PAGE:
Thursday, Aug 18, 2022
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Weekend Reads

Poems: The Bombay Stories That Will Last Forever

A Bombay poet in exile, currently based in Singapore, rhymes about the kaleidoscopic magic of the city — his first love — and the little moments of joy steeped in memory.

Bombay
Bombay Shutterstock

The Prisoner Of Bombay

1.
Bombay was my first love.

It was painted under my eyelids in psychedelic hues.

I always saw it when my eyes closed.

I am like the demon in the folk tale

who could never be killed,

because his life was stored in the parrot.

Mine is in Bombay.

(I find this funny because I now see the

phrase ‘Bambai meri jaan; in new light).

2.

Sitting in the sleek Singapore taxis that

smell of perfumed air-conditioned air

I longed for black & yellow Bombay taxis.

I imagined those Fiat taxis having large eyes and open mouths,

like a friendly street dog,

shaggy, warm and familiar,

tongue lolling, running to greet me.

The taxi lullabied me with a Rafi song from the 70s,

as they sped me away in my post-work drunken stupor,

the salty Arabian sea breeze roaring in through the window

whipping my hair back like a film star,

making me dream the scintillating Bombay dream;

one day I would leave my rented matchbox and land in a bungalow with high gates guarded by a Nepali gurkha; who would say ‘shalaamshaab’ frequently.

3.

Ambling in the botanic garden in Singapore,

calm still evades me.

I longed for the temple in Mahim.

Squeezed between apartments of

various shapes and sizes

like a lazy boy’s diorama project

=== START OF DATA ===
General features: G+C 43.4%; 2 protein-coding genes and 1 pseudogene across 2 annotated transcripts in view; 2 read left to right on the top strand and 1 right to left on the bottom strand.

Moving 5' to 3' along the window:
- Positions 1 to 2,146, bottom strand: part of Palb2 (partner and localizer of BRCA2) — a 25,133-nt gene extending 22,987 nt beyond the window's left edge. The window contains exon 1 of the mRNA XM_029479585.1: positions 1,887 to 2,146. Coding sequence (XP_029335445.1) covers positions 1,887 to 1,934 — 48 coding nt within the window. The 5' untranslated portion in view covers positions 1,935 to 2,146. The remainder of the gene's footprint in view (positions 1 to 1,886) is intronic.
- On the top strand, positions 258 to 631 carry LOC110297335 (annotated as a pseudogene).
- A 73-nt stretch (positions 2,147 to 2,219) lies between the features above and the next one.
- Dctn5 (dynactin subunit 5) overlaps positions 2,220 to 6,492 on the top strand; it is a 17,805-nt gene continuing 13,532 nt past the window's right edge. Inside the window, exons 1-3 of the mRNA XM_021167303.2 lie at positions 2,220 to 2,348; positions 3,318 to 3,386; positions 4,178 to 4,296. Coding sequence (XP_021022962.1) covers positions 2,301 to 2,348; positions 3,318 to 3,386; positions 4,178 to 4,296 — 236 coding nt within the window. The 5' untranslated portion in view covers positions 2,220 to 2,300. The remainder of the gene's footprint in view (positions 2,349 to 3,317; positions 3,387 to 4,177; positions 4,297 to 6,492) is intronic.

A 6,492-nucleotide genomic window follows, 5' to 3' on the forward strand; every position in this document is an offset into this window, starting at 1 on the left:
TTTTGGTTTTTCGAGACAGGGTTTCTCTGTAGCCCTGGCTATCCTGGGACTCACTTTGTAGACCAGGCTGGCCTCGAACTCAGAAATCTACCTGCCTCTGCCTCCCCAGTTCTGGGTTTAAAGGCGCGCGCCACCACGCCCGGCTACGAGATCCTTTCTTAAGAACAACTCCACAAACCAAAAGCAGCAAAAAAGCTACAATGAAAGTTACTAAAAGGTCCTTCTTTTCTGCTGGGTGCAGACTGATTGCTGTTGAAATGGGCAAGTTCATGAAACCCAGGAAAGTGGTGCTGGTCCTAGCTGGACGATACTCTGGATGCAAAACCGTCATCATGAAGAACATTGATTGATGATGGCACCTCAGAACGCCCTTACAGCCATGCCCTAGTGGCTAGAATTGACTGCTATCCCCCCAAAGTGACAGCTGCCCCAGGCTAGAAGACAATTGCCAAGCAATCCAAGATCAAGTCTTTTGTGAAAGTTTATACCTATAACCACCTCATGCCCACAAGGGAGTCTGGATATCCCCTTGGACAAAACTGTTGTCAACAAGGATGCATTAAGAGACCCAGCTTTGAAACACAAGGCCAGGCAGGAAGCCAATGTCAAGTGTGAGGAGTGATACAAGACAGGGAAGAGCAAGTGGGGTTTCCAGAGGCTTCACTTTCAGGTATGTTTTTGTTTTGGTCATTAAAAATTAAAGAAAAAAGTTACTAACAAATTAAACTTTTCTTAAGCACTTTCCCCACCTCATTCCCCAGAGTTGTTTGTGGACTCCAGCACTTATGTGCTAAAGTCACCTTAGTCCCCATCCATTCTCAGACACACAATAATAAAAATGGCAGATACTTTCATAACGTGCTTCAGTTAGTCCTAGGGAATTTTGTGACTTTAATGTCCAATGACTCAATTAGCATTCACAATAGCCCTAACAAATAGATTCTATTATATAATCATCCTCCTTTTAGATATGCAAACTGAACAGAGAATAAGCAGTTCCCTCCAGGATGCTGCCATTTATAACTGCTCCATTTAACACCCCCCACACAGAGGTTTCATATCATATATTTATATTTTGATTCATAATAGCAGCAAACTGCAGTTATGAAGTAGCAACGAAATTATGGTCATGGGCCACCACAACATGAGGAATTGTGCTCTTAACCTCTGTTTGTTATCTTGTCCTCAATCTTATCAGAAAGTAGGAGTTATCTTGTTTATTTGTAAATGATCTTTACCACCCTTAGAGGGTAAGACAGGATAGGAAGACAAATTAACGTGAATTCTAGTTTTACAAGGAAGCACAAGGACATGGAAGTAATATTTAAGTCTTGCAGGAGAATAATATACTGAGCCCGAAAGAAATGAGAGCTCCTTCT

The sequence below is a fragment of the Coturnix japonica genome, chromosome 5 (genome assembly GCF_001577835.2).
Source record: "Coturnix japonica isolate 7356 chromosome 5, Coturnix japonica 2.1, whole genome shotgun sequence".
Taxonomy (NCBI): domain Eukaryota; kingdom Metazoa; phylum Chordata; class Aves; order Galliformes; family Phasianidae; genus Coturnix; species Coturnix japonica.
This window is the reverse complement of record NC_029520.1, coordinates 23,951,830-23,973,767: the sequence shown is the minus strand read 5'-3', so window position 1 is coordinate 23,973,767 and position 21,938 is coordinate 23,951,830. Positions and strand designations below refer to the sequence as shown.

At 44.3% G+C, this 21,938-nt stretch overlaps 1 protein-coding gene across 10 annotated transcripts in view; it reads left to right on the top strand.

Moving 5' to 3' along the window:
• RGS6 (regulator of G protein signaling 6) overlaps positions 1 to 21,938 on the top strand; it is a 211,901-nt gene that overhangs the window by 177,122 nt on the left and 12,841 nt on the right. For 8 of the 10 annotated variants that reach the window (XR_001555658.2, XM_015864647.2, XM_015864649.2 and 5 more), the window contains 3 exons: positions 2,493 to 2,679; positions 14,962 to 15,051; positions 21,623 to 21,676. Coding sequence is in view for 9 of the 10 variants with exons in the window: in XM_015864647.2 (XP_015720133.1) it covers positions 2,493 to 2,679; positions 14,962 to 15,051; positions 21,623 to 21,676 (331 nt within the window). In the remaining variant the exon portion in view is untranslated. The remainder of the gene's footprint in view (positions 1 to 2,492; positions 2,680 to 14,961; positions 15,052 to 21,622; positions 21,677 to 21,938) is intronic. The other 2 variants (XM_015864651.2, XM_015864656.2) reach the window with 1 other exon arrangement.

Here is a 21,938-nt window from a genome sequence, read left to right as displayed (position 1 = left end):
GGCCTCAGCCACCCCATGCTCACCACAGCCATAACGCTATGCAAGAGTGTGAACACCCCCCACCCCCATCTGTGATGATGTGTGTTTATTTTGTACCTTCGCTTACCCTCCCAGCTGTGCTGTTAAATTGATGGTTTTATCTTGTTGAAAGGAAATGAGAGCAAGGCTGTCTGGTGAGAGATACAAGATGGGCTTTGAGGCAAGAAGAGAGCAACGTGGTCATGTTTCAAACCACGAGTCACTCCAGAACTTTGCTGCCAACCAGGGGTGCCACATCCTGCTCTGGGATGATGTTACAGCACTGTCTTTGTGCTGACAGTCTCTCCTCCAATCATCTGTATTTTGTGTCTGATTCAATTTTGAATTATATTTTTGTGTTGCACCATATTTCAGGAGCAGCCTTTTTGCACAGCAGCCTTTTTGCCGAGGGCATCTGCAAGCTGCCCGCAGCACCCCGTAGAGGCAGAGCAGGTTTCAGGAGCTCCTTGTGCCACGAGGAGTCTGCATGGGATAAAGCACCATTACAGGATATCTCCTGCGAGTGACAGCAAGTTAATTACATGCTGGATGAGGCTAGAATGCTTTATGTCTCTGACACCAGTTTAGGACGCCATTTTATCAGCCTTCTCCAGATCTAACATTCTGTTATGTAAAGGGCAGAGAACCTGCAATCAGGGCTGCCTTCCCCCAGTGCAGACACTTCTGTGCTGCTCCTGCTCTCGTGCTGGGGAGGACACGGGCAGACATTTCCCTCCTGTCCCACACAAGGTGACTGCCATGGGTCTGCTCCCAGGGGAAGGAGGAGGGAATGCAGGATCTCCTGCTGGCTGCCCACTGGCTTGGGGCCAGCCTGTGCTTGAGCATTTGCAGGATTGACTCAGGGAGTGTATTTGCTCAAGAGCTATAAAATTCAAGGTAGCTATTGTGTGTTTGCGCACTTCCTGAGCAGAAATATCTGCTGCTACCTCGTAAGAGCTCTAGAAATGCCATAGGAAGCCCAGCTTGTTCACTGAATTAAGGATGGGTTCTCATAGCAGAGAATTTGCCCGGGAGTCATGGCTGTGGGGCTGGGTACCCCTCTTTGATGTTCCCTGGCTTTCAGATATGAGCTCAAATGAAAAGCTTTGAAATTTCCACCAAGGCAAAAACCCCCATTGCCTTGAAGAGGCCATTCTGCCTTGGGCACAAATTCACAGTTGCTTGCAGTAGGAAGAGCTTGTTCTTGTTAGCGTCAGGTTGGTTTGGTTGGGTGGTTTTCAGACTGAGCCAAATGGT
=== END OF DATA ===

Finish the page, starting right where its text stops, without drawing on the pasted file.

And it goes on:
the temple looked like the gods had elbowed their way to make space.

It was an impossible mash-up of sights and sounds;

ancient idols, cement, prasad, plastic, pigeons, incense, stones, food, tube-lights, saffron, milk, sindoor, tumblers, marigold, rudraksha...

My thoughts bounced off these

like a cricket rubber ball attempting to find gravity;

as I surrendered myself

and my soul rolled in this spiritual dirt,

my mind lapsed into languor,

that night I slept soundly,

like in my mother’s lap.

4.

As I chatted in a fancy lounge at a Singapore quay

my mind raced back to the grimy bars of Bombay

with grand mythological names like

Krishna-Punjab,  Utsav,  and Urvashi.

Am sitting in plastic moulded furniture

nibbling masala peanuts

and a waiter filled with brotherly love,

has chosen to dedicate his life to serving me.

My mouth weaves stories and anecdotes,

I am a sit-down comic,

I laugh at my own jokes that

life in Bombay supplies endlessly.

Some of these stories will last forever.

5.

Every evening the people of Bombay

opened their mouths elliptically with joy.

Their cheeks stuffed with delight,

the juice of bliss spilling out,

eyes lit up in ecstasy

as they savoured paani-puri.

A tangy chuckle of happiness

exacting revenge against a city that exhausted them daily.

6.

Rang Sharda,

a terrace jutting out in the heart of Bombay

Here you could drink and feed

on the breast of Bombay itself

while watching the skyline through the curtain of pollution.

Once a fierce sea gale blew away everything;

the napkins, the plates, the forks, the knives,

the salt and pepper shakers

the food, the drinks,

the ice, the tables, the chairs…

Your clothes flapping,

it was asking you to be naked and dance

on this crazy nook that was magically

in the middle of the city and the middle of nowhere.

Prisoner of Bombay | Image for representation | Credit: Shutterstock

7.

I longed to be at The Ghetto.

No fancy cocktail bar will do for me.

The Ghetto was a passage to a world

that hid in plain sight.

It was like a well-worn T-shirt.

it was like a chair that had sunken in well

to make place for your butt cheeks.

It was like a fire place.

It was like a wife who loved you despite your shortcomings.

You didn’t just visit The Ghetto, you belonged to it.

8.

I longed for the quaint lanes near

St. John Baptist road, Bandra,

where old ladies stood in balconies,

looking out expectantly,

for glory days to return.

***

Fish vindaloo | Image credit: Shutterstock

Vindaloo Elvis

The smell of fried seafood

in the air like a thick curtain